There's just something about a mom though. It was nice to have her back and be staying at her house. Since college, I have never stayed at my parents' house without my mom making me French toast on my visits. It's my favorite breakfast and my mom knows it.
At one point in our visit, my mom lamented, "I don't know why there's never enough time to do anything while you're here."
Here's my mom's version of "not doing anything:"
Every day and every meal we ate like kings.
She took Liberty and Emma to town to teach them an organ lesson.
She and Emma sewed an apron.
She read to some of the little grandchildren.
We took walks together.
We sat on the porch and visited a little.
She listened to Mark's long and detailed descriptions of apps he likes. She didn't act bored at all.
She squeezed in a little time working for my dad's business and checking in with her mother.
She and Braeden talked politics.
She had Adam teach her a lot about her new ipad. (Here's a key difference between my mom and me. I don't want to know how things work and she does.)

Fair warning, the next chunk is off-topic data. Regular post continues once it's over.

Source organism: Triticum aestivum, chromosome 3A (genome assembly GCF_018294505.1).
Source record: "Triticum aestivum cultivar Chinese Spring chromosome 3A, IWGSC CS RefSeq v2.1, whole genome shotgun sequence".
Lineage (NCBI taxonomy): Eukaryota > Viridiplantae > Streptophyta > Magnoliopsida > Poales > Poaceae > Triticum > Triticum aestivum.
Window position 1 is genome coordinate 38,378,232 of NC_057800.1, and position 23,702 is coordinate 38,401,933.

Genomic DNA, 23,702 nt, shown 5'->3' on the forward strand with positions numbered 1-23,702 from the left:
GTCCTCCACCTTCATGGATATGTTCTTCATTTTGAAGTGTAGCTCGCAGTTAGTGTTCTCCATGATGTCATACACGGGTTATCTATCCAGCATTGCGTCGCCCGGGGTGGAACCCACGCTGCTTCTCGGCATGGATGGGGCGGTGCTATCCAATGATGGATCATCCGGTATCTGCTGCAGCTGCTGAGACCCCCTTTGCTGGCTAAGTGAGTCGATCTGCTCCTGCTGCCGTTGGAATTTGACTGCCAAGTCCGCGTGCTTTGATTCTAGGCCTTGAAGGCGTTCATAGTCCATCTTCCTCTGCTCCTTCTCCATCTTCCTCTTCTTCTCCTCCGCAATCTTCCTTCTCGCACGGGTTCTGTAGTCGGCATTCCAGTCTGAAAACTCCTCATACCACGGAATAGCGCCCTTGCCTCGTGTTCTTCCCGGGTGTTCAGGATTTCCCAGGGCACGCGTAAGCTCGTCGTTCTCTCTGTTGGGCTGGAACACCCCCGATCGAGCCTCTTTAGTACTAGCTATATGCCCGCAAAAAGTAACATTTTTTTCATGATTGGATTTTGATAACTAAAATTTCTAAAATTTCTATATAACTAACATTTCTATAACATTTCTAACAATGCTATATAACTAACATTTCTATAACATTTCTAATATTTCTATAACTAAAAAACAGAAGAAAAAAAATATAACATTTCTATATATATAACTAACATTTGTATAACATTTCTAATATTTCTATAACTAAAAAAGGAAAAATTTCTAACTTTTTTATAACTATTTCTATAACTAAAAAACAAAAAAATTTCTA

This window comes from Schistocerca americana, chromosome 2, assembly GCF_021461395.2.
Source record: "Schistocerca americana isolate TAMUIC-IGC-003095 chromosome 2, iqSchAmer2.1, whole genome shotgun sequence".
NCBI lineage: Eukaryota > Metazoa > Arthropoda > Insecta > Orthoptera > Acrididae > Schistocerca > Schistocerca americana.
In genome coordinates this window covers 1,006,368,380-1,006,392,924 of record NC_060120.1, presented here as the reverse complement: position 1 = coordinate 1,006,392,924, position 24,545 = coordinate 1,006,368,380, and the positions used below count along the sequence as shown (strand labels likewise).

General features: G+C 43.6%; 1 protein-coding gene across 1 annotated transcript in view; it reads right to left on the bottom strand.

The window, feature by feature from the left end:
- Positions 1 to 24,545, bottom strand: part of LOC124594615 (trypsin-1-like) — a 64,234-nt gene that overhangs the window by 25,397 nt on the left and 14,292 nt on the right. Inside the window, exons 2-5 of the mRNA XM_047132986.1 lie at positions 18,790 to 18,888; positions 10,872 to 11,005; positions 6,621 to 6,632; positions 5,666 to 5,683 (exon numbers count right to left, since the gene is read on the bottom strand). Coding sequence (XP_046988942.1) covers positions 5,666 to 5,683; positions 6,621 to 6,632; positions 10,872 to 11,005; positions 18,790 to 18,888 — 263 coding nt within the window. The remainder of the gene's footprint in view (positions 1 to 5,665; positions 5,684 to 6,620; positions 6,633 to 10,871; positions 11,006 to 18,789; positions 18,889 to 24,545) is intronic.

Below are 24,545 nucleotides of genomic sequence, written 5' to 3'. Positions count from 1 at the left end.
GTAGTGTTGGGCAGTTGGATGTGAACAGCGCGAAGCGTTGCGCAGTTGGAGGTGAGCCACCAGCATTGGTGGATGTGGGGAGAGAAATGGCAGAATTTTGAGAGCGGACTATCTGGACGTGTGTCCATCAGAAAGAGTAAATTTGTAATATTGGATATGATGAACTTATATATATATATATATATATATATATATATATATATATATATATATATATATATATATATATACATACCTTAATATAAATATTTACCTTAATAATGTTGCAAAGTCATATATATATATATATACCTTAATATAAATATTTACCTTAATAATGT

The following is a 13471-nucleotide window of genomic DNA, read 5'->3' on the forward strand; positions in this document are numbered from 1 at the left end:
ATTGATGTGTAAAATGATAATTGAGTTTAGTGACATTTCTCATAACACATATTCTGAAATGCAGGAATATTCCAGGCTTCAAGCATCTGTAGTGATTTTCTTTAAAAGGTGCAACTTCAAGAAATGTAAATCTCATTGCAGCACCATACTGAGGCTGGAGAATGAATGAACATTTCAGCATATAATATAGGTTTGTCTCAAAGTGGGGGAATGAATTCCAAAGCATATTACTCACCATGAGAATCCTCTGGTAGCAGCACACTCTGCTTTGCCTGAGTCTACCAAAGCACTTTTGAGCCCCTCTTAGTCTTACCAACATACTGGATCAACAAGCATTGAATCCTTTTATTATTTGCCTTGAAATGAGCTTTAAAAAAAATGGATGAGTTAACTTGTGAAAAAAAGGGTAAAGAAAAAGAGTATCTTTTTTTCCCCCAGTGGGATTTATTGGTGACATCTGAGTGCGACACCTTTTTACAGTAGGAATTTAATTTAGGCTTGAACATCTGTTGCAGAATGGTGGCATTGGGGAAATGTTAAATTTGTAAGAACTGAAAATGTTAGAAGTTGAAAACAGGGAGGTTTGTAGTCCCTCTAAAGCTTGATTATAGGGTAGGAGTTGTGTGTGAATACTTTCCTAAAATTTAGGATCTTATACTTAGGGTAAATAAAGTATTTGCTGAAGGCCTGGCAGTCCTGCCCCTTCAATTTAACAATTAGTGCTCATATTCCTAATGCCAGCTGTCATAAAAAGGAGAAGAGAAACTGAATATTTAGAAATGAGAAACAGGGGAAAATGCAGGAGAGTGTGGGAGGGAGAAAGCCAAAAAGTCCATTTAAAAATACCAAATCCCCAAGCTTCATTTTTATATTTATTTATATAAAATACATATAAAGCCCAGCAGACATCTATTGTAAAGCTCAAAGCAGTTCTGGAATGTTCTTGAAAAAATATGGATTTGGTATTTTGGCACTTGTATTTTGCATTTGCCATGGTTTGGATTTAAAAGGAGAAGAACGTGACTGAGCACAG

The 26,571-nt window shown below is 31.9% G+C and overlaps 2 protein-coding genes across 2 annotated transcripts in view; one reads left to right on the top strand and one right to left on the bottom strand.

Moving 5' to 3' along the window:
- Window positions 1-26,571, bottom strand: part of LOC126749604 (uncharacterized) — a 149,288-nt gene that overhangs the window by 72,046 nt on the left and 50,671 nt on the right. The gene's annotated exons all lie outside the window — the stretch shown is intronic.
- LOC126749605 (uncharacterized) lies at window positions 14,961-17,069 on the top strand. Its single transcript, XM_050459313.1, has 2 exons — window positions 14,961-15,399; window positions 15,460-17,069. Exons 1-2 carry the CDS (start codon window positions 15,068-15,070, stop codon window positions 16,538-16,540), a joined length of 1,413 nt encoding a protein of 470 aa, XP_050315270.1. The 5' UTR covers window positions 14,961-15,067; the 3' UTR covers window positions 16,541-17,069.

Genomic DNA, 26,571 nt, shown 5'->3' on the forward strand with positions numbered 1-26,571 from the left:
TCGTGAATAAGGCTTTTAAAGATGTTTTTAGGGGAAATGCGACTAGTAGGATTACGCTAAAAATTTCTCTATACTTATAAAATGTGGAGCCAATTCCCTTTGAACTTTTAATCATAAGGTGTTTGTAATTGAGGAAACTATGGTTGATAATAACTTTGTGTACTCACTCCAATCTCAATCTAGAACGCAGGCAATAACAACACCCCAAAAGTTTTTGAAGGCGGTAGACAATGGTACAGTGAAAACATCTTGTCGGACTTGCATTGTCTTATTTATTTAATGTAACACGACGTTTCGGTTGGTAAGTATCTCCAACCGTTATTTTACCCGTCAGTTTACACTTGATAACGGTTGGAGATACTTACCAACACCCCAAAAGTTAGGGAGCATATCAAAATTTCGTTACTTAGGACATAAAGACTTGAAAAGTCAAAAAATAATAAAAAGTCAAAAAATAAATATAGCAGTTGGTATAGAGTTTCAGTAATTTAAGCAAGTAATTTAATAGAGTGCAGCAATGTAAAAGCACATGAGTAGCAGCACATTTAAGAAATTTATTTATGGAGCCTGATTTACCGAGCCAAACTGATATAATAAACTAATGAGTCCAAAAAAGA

She taught piano lessons to her local grandchildren students.
She knit me a scarf.
We talked about good books to read and she loaned me a few.
That's just all I can think of right now and that is probably only half of what she did. My mom is a force to be reckoned with. She's a terrific mother and a fabulous grandmother. None of her children or grandchildren doubt she loves them. When I consider the quote by Oscar Wilde, "All women become like their mothers. That is their tragedy. No man does, and that is his," I think that if only I could somehow, possibly, through some miracle, become like my mother, I would be one happy girl.
Fingers crossed that is my tragedy.